“Apparently, an awful lot of art is stored and has never seen the light of day,” said one LeftLion reader in our survey. Cantle assures us that both the Nemi pieces and the alabasters will have a place in the new museum. So too will large scale national and international touring art shows, since the Long Gallery’s environmental conditions will be improved. “At the moment we can’t display watercolours, so we’re installing new air handling and moisture controls in the gallery. There won’t be an exhibition in the world we won’t be able to handle. We’ve got to cater for different audiences.”

So far, so good. But it all sounds very high-minded - what about creating a fun, exciting and memorable experience? Cantle insists the Castle will press those buttons too. “When visitors arrive they will pass through an atmospheric, historical experience. We are using technology to its full and we’re absolutely convinced that visitors will leave saying, ‘Wow, that was fantastic.’  We’re working with designers for the Rebellion Gallery and we are sure it will be one of the best in the world. We’re creating an immersive experience in the cave system. We’ve begun to experiment with animation and I’ve never seen anything like it anywhere else. It will be second to none.”

As with the building of Nottingham Contemporary, all this effort and expenditure is ultimately part of an economic strategy to improve Nottingham’s cultural image and put the city firmly on the tourist trail. The aim is to persuade visitors to stay for a weekend rather than a day. With the Castle playing an ‘anchoring’ role in this strategy, there is the potential to generate 4,000 new service sector jobs, says Cantle. Similar optimism was expressed in official circles to justify Contemporary, though, and the few cafes which opened up nearby have since closed down. As did the business which provided the lace motif concrete on the exterior.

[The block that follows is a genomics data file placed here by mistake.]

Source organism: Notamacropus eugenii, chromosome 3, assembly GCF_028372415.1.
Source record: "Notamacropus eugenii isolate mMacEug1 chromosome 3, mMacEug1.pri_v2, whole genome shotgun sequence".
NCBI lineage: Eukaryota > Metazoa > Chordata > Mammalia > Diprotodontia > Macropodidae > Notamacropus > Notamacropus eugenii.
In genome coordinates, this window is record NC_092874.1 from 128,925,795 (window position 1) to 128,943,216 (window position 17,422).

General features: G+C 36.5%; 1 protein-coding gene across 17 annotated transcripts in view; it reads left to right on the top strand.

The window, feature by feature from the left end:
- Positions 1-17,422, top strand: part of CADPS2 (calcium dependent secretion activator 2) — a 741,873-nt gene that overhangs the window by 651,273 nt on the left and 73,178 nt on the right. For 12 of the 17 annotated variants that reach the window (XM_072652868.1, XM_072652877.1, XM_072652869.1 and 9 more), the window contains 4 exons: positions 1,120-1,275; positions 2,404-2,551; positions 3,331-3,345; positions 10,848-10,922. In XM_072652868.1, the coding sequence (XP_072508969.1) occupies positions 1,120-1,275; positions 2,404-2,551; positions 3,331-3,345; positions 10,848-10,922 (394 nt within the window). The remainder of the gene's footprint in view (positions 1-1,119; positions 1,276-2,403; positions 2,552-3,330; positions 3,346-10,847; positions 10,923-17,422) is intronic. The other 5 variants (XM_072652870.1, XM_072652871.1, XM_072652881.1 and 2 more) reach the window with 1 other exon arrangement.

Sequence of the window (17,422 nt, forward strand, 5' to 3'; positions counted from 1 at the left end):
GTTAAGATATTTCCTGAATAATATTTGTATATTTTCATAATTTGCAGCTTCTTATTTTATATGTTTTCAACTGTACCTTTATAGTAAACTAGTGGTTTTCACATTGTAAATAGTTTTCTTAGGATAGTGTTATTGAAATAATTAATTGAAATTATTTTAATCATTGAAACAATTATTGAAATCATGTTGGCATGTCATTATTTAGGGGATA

Most that took part in our survey thought that prices for the Castle were far too high - £5.50 for an adult ticket. One disgruntled reader said, “Entrance fees are too high. Citycard holders get in for free on weekdays, but most of us are at work. Most of the displays are very outdated - I’d prefer quality, not quantity.” Another former Castle-lover said, “We used to go there all the time and felt it was our place. We rarely go now because of the cost of getting the family in.” An out-of-towner said, “It’s far too expensive to visit, especially if you don't live in the city. Other towns manage free entry to far more exciting museums, so goodness only knows why Nottingham charges so much.”

In reply, Cantle explains, “We are hoping to give free access to city residents for parts of the grounds and possibly parts of the ‘experience’ as well, so we’re hoping we can do better than it is at present.” Does that mean lower ticket prices when the new Castle opens in 2019? “That’s our aim.”